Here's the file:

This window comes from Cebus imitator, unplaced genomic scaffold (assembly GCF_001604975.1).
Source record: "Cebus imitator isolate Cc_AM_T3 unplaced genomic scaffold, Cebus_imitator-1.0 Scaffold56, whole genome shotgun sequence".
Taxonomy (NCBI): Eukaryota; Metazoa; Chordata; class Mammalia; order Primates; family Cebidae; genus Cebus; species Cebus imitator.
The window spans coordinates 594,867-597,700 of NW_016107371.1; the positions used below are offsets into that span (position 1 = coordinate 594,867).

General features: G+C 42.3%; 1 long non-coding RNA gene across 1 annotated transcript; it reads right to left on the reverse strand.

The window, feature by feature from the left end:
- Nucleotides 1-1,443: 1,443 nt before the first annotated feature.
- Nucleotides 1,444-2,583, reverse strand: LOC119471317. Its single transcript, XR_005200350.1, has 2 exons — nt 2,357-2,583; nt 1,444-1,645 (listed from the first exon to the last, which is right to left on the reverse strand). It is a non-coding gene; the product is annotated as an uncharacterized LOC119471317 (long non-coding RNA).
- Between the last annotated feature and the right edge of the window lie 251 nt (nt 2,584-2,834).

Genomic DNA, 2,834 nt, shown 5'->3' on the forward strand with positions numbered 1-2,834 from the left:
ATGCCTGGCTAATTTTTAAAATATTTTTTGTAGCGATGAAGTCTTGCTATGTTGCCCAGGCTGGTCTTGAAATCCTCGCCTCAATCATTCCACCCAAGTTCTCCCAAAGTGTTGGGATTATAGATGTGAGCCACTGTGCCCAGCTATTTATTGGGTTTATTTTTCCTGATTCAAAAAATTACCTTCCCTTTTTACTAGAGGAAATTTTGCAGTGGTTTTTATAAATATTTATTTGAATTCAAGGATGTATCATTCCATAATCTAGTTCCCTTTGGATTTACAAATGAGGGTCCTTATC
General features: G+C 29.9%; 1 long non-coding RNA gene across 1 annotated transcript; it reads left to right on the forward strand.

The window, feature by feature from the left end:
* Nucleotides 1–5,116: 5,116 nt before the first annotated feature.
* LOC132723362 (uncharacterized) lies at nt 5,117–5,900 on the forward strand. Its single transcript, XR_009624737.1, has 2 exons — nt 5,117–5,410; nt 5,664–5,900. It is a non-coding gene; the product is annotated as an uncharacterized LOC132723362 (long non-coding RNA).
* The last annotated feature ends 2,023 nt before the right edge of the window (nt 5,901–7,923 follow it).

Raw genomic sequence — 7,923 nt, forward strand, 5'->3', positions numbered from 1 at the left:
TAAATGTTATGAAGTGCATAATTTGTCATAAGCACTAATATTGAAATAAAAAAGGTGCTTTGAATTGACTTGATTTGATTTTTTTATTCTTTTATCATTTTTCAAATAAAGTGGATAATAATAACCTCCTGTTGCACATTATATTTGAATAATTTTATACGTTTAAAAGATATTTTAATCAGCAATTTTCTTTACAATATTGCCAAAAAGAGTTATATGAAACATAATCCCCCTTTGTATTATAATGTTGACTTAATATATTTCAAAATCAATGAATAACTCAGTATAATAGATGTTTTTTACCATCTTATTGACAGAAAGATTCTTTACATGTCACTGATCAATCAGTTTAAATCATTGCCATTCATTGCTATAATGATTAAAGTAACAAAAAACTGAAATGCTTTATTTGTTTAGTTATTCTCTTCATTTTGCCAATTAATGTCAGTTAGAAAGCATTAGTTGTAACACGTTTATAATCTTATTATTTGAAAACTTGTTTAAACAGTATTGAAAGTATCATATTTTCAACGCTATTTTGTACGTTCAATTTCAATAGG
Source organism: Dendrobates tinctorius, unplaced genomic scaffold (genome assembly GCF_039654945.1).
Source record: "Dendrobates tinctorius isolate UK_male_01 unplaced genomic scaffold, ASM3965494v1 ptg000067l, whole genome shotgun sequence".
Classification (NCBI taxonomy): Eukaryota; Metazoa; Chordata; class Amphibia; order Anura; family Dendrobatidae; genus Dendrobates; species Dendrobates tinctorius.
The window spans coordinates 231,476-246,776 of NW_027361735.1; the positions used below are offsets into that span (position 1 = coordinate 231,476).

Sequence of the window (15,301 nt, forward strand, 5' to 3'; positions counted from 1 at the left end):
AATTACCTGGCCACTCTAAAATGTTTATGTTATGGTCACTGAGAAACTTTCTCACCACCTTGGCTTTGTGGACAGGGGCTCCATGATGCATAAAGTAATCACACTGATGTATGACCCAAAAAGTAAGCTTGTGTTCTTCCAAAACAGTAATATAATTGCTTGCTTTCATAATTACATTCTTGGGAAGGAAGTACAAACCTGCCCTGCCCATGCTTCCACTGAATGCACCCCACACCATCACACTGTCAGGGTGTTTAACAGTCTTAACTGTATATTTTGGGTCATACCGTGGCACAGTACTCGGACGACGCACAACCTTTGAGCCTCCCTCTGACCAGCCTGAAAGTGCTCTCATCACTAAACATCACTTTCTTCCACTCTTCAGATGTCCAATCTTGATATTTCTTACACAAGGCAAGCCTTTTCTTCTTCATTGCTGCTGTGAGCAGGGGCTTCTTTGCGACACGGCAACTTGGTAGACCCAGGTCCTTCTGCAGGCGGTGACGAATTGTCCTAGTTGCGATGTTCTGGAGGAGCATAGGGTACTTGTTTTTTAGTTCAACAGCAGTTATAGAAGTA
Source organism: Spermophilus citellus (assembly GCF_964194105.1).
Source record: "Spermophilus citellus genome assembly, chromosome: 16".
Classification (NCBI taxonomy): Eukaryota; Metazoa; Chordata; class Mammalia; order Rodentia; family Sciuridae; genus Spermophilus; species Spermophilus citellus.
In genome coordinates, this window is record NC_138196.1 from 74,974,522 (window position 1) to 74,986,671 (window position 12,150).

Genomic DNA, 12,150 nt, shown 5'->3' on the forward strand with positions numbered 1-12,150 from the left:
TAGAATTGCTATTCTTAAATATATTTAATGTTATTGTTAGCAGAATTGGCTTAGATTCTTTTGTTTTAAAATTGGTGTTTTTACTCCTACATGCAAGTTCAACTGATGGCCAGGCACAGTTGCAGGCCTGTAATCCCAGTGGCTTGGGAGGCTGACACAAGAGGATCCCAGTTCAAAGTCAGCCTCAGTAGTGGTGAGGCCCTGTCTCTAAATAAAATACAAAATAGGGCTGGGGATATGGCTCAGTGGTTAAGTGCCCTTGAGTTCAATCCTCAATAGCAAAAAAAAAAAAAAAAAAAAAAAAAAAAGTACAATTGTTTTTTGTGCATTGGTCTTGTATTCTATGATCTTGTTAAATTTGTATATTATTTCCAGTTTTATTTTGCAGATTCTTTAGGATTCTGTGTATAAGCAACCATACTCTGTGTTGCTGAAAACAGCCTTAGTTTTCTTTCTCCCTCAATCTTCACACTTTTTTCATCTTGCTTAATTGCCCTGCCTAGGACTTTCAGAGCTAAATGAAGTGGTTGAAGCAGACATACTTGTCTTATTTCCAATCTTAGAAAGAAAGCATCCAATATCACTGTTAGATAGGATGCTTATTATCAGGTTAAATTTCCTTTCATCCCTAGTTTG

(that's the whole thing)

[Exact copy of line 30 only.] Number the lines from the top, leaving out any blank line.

TAGAATTGCTATTCTTAAATATATTTAATGTTATTGTTAGCAGAATTGGCTTAGATTCTTTTGTTTTAAAATTGGTGTTTTTACTCCTACATGCAAGTTCAACTGATGGCCAGGCACAGTTGCAGGCCTGTAATCCCAGTGGCTTGGGAGGCTGACACAAGAGGATCCCAGTTCAAAGTCAGCCTCAGTAGTGGTGAGGCCCTGTCTCTAAATAAAATACAAAATAGGGCTGGGGATATGGCTCAGTGGTTAAGTGCCCTTGAGTTCAATCCTCAATAGCAAAAAAAAAAAAAAAAAAAAAAAAAAAAGTACAATTGTTTTTTGTGCATTGGTCTTGTATTCTATGATCTTGTTAAATTTGTATATTATTTCCAGTTTTATTTTGCAGATTCTTTAGGATTCTGTGTATAAGCAACCATACTCTGTGTTGCTGAAAACAGCCTTAGTTTTCTTTCTCCCTCAATCTTCACACTTTTTTCATCTTGCTTAATTGCCCTGCCTAGGACTTTCAGAGCTAAATGAAGTGGTTGAAGCAGACATACTTGTCTTATTTCCAATCTTAGAAAGAAAGCATCCAATATCACTGTTAGATAGGATGCTTATTATCAGGTTAAATTTCCTTTCATCCCTAGTTTG